The drug tamoxifen appears to kill a fungus associated with a deadly brain infection that afflicts HIV/AIDS patients, according to a University of Rochester study published online today by mBio, the journal of the American Society for Microbiology.
The findings, by Damian J. Krysan, M.D., Ph.D., associate professor of Pediatrics and Microbiology and Immunology at the UR School of Medicine and Dentistry, point to an example of Rochester researchers looking to repurpose older drugs by discovering new applications for secondary properties of the drug. In this case, investigators found that tamoxifen can interfere with a protein, calmodulin, allowing it to kill the cryptocuccus germ. Making modifications to tamoxifen in the laboratory also boosted its ability to work as an anti-fungal.
Cryptococcus is responsible for about 1 million new infections and 620,000 annual deaths worldwide. It appears in the brain as either pneumonia or meningoencephalitis. No substantial improvements in treatment have occurred in a half-century.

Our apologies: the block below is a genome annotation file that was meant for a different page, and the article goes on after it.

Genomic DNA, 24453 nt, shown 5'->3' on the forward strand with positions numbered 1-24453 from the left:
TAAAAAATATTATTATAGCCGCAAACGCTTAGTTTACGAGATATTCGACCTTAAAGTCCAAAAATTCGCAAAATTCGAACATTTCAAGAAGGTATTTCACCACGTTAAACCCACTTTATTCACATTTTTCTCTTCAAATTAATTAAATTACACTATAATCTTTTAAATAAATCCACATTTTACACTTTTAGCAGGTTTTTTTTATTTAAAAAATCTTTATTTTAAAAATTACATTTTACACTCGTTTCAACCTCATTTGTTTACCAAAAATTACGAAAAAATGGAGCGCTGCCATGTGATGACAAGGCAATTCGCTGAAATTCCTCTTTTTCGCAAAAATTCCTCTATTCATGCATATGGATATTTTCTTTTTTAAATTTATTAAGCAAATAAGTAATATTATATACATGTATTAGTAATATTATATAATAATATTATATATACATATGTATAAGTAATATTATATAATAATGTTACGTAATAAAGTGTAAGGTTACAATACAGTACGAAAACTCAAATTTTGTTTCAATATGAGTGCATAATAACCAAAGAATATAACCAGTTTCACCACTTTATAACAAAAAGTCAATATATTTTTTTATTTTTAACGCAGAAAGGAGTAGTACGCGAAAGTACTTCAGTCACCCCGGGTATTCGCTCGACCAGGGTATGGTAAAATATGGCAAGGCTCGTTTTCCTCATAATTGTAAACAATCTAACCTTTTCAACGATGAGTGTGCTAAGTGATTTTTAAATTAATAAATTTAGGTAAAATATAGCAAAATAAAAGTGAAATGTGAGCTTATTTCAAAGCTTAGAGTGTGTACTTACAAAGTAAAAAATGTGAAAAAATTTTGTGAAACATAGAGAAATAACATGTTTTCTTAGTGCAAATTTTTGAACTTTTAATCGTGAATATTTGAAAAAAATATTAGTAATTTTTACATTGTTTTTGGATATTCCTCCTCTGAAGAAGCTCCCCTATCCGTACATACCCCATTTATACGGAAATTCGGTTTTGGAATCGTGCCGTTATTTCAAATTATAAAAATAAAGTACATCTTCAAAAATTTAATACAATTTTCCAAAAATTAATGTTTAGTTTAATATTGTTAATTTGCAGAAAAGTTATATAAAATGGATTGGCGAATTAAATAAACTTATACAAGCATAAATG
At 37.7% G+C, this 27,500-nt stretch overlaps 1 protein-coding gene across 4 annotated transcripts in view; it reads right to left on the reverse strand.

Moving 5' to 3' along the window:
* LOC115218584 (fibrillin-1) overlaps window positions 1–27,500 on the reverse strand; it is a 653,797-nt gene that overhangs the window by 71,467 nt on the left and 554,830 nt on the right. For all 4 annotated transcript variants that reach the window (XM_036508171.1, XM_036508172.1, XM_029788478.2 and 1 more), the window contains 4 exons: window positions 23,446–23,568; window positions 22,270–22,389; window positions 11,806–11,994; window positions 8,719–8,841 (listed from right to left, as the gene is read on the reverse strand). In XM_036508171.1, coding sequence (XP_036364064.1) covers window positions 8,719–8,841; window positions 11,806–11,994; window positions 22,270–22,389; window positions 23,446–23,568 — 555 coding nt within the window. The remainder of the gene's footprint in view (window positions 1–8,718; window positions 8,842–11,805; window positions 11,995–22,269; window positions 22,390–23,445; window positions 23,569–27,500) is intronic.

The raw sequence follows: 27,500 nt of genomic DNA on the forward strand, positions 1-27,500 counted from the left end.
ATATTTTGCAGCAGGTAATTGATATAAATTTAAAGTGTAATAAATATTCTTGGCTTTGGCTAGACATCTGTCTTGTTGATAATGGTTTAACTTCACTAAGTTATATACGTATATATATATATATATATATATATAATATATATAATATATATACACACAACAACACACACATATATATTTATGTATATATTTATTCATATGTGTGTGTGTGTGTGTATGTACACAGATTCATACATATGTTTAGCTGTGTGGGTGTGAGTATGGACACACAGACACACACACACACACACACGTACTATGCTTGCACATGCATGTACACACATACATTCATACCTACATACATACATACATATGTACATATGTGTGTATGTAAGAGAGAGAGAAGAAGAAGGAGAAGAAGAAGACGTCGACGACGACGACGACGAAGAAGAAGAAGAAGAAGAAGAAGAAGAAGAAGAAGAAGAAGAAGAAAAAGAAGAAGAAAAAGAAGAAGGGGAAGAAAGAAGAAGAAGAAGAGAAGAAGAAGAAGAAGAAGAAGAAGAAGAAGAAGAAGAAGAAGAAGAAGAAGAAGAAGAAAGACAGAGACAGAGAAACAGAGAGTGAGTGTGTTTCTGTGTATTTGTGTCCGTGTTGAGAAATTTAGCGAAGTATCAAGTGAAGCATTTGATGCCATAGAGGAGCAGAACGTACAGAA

Additional animal experiments are needed, Krysan said, before scientists can design clinical trials or develop new anti-cryptococcal drugs based on the tamoxifen findings. Meanwhile, a group of cancer researchers led by Mark Noble, Ph.D., professor of Biomedical Genetics at the University of Rochester, has shown with preclinical data that tamoxifen – which is usually prescribed to treat early-stage, less-aggressive breast cancer in premenopausal women – might also work for more aggressive, triple-negative disease, or on brain cancer.
Krysan's research was funded by the National Institute of Allergy and Infectious Disease.
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